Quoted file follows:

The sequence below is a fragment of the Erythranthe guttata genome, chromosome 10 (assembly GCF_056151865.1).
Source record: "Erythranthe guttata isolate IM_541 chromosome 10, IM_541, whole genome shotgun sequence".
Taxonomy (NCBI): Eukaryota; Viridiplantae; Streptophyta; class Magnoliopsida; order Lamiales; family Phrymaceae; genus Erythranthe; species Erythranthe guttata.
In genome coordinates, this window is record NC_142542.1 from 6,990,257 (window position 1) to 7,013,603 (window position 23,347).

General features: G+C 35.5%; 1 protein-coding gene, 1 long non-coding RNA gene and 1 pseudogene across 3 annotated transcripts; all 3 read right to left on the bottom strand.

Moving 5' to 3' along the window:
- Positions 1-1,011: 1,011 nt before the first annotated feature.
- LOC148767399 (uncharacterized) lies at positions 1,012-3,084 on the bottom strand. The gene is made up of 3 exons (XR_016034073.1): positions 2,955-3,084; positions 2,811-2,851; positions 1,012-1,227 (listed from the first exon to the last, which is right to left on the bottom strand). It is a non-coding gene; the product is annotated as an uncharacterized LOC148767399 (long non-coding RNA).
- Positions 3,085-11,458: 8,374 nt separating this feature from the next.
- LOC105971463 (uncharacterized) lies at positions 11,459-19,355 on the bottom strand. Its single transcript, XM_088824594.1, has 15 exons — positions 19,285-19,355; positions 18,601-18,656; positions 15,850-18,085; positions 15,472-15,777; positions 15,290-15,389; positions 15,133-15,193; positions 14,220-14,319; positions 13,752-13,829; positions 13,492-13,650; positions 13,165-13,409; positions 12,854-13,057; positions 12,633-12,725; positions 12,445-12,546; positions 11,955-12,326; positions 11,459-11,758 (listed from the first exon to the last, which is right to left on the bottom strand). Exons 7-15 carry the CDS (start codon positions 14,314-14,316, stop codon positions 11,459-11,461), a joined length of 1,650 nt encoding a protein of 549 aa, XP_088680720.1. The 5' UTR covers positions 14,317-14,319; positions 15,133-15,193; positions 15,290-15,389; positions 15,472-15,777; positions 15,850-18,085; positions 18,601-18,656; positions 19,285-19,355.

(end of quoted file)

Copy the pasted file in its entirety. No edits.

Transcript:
The sequence below is a fragment of the Erythranthe guttata genome, chromosome 10 (assembly GCF_056151865.1).
Source record: "Erythranthe guttata isolate IM_541 chromosome 10, IM_541, whole genome shotgun sequence".
Taxonomy (NCBI): Eukaryota; Viridiplantae; Streptophyta; class Magnoliopsida; order Lamiales; family Phrymaceae; genus Erythranthe; species Erythranthe guttata.
In genome coordinates, this window is record NC_142542.1 from 6,990,257 (window position 1) to 7,013,603 (window position 23,347).

General features: G+C 35.5%; 1 protein-coding gene, 1 long non-coding RNA gene and 1 pseudogene across 3 annotated transcripts; all 3 read right to left on the bottom strand.

Moving 5' to 3' along the window:
- Positions 1-1,011: 1,011 nt before the first annotated feature.
- LOC148767399 (uncharacterized) lies at positions 1,012-3,084 on the bottom strand. The gene is made up of 3 exons (XR_016034073.1): positions 2,955-3,084; positions 2,811-2,851; positions 1,012-1,227 (listed from the first exon to the last, which is right to left on the bottom strand). It is a non-coding gene; the product is annotated as an uncharacterized LOC148767399 (long non-coding RNA).
- Positions 3,085-11,458: 8,374 nt separating this feature from the next.
- LOC105971463 (uncharacterized) lies at positions 11,459-19,355 on the bottom strand. Its single transcript, XM_088824594.1, has 15 exons — positions 19,285-19,355; positions 18,601-18,656; positions 15,850-18,085; positions 15,472-15,777; positions 15,290-15,389; positions 15,133-15,193; positions 14,220-14,319; positions 13,752-13,829; positions 13,492-13,650; positions 13,165-13,409; positions 12,854-13,057; positions 12,633-12,725; positions 12,445-12,546; positions 11,955-12,326; positions 11,459-11,758 (listed from the first exon to the last, which is right to left on the bottom strand). Exons 7-15 carry the CDS (start codon positions 14,314-14,316, stop codon positions 11,459-11,461), a joined length of 1,650 nt encoding a protein of 549 aa, XP_088680720.1. The 5' UTR covers positions 14,317-14,319; positions 15,133-15,193; positions 15,290-15,389; positions 15,472-15,777; positions 15,850-18,085; positions 18,601-18,656; positions 19,285-19,355.